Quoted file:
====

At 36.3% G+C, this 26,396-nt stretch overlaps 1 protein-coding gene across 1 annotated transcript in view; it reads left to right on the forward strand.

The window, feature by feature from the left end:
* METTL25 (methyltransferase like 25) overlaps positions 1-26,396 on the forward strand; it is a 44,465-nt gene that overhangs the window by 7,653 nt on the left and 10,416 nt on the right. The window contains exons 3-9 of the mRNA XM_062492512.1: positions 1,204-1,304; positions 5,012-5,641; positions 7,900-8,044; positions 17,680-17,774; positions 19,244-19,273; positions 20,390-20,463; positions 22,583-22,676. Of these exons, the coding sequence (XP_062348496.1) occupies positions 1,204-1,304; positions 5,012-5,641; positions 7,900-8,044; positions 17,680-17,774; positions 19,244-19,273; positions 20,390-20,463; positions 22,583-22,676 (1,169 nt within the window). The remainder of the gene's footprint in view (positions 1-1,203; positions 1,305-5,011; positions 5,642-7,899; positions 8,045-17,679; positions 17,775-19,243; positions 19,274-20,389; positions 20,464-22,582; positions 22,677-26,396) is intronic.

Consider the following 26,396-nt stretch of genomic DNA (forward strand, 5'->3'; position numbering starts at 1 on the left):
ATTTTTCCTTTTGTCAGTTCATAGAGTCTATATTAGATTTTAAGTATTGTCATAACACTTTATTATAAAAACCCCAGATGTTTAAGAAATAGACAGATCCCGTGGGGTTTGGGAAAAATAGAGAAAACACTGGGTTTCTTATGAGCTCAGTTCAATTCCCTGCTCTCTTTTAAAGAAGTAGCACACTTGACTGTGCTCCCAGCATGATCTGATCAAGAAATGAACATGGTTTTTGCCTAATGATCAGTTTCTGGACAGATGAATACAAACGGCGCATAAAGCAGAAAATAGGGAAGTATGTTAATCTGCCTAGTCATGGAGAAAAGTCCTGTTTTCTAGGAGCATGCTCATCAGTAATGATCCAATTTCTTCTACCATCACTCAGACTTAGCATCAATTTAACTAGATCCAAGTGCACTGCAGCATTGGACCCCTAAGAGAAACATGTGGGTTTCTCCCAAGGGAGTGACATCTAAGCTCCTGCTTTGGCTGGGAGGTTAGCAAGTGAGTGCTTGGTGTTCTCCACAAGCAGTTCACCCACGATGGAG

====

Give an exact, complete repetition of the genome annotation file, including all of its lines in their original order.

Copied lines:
At 36.3% G+C, this 26,396-nt stretch overlaps 1 protein-coding gene across 1 annotated transcript in view; it reads left to right on the forward strand.

The window, feature by feature from the left end:
* METTL25 (methyltransferase like 25) overlaps positions 1-26,396 on the forward strand; it is a 44,465-nt gene that overhangs the window by 7,653 nt on the left and 10,416 nt on the right. The window contains exons 3-9 of the mRNA XM_062492512.1: positions 1,204-1,304; positions 5,012-5,641; positions 7,900-8,044; positions 17,680-17,774; positions 19,244-19,273; positions 20,390-20,463; positions 22,583-22,676. Of these exons, the coding sequence (XP_062348496.1) occupies positions 1,204-1,304; positions 5,012-5,641; positions 7,900-8,044; positions 17,680-17,774; positions 19,244-19,273; positions 20,390-20,463; positions 22,583-22,676 (1,169 nt within the window). The remainder of the gene's footprint in view (positions 1-1,203; positions 1,305-5,011; positions 5,642-7,899; positions 8,045-17,679; positions 17,775-19,243; positions 19,274-20,389; positions 20,464-22,582; positions 22,677-26,396) is intronic.

Consider the following 26,396-nt stretch of genomic DNA (forward strand, 5'->3'; position numbering starts at 1 on the left):
ATTTTTCCTTTTGTCAGTTCATAGAGTCTATATTAGATTTTAAGTATTGTCATAACACTTTATTATAAAAACCCCAGATGTTTAAGAAATAGACAGATCCCGTGGGGTTTGGGAAAAATAGAGAAAACACTGGGTTTCTTATGAGCTCAGTTCAATTCCCTGCTCTCTTTTAAAGAAGTAGCACACTTGACTGTGCTCCCAGCATGATCTGATCAAGAAATGAACATGGTTTTTGCCTAATGATCAGTTTCTGGACAGATGAATACAAACGGCGCATAAAGCAGAAAATAGGGAAGTATGTTAATCTGCCTAGTCATGGAGAAAAGTCCTGTTTTCTAGGAGCATGCTCATCAGTAATGATCCAATTTCTTCTACCATCACTCAGACTTAGCATCAATTTAACTAGATCCAAGTGCACTGCAGCATTGGACCCCTAAGAGAAACATGTGGGTTTCTCCCAAGGGAGTGACATCTAAGCTCCTGCTTTGGCTGGGAGGTTAGCAAGTGAGTGCTTGGTGTTCTCCACAAGCAGTTCACCCACGATGGAG